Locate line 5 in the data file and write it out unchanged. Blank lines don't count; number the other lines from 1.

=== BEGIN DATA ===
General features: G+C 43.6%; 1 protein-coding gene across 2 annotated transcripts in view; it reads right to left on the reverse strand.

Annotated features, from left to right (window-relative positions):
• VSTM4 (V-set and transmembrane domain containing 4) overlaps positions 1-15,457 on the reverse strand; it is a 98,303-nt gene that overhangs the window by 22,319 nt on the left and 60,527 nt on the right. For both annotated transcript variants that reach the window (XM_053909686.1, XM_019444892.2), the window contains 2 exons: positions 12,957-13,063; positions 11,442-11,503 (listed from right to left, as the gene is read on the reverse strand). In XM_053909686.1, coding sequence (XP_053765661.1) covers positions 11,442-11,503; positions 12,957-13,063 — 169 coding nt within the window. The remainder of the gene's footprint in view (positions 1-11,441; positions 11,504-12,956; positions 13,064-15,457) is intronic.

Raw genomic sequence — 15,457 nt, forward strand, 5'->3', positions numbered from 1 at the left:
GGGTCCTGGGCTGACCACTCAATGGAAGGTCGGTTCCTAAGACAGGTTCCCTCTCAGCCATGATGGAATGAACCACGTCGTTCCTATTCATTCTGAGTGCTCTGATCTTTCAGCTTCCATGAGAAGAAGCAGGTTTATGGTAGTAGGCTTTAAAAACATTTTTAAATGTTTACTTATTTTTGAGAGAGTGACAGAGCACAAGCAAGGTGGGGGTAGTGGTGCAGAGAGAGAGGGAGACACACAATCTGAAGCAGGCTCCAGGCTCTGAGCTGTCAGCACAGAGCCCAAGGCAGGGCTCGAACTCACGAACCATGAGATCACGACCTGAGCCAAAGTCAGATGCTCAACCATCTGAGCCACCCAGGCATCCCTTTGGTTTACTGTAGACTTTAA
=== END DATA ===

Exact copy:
GGGTCCTGGGCTGACCACTCAATGGAAGGTCGGTTCCTAAGACAGGTTCCCTCTCAGCCATGATGGAATGAACCACGTCGTTCCTATTCATTCTGAGTGCTCTGATCTTTCAGCTTCCATGAGAAGAAGCAGGTTTATGGTAGTAGGCTTTAAAAACATTTTTAAATGTTTACTTATTTTTGAGAGAGTGACAGAGCACAAGCAAGGTGGGGGTAGTGGTGCAGAGAGAGAGGGAGACACACAATCTGAAGCAGGCTCCAGGCTCTGAGCTGTCAGCACAGAGCCCAAGGCAGGGCTCGAACTCACGAACCATGAGATCACGACCTGAGCCAAAGTCAGATGCTCAACCATCTGAGCCACCCAGGCATCCCTTTGGTTTACTGTAGACTTTAA